Fast Facts: Census Survey's Findings

The American Community Survey by the U.S. census shows America's growing diversity has reached nearly every state. It also shows:

— Education levels increased in every state from 2000 to 2005. Nationally, the share of adults 25 and older with at least a high school diploma increased from 80 percent to 84 percent. The share of adults with at least a bachelor's degree increased from 24 percent to 27 percent.

— Every state is getting older. Nationally, the median age — the one at which half the population is older and half is younger — went from 35.3 in 2000 to 36.4 last year.

— Hispanics increased their hold as the country's largest minority group, at 14.5 percent of the population, compared with 12.8 percent for blacks. Hispanic is a term for people with ethnic backgrounds in Spanish- speaking countries. Hispanics can be of any race, and most in the U.S. are white. When demographers talk about the shrinking percentage of white people in America, generally they are talking about whites who are not Hispanic.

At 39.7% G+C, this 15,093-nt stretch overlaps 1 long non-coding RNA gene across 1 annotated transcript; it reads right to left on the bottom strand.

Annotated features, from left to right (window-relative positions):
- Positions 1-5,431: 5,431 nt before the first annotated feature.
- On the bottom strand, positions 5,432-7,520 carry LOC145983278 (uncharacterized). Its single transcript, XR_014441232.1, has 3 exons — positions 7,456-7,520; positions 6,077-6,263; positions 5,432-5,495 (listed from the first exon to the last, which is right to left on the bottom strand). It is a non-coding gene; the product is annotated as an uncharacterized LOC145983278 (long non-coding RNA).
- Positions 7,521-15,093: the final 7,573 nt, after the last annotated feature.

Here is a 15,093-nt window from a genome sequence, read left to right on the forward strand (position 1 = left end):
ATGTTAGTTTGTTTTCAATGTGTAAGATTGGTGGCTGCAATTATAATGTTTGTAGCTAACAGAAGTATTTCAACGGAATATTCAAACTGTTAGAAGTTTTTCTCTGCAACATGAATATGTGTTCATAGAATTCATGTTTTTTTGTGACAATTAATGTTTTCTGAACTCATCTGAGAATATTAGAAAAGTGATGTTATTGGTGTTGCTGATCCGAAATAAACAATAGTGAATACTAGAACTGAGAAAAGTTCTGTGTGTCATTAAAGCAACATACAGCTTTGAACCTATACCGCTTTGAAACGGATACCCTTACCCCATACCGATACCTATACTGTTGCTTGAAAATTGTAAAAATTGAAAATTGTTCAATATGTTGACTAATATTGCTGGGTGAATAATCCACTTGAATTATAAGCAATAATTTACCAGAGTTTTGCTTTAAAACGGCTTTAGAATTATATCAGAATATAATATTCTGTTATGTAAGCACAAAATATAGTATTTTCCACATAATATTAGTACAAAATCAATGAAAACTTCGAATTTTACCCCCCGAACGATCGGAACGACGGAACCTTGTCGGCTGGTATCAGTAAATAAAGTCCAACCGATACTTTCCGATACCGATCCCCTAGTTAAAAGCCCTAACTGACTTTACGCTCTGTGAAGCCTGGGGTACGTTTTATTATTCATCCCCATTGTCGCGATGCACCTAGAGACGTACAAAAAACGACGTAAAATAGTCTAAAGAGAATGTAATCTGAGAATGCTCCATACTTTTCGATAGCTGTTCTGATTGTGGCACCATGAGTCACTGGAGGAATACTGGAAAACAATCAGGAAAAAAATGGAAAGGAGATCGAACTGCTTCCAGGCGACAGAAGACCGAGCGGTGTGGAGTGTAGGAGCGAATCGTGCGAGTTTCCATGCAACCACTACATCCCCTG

— Such whites are a minority in four states — Hawaii, New Mexico, California and Texas — and the District of Columbia. The share of white people fell below 60 percent in three other states — Maryland, Georgia and Nevada. Nationally, non-Hispanic whites make up about 67 percent of the population, down from 70 percent at the start of the decade.

California, New York, Texas and Florida have the nation's largest immigrant populations. The new data show that immigrants will travel beyond those states if there are jobs available.

South Carolina's immigrant population grew by 47 percent since 2000, more than any other state. Hispanics grew by 48 percent in Arkansas, the most of any state.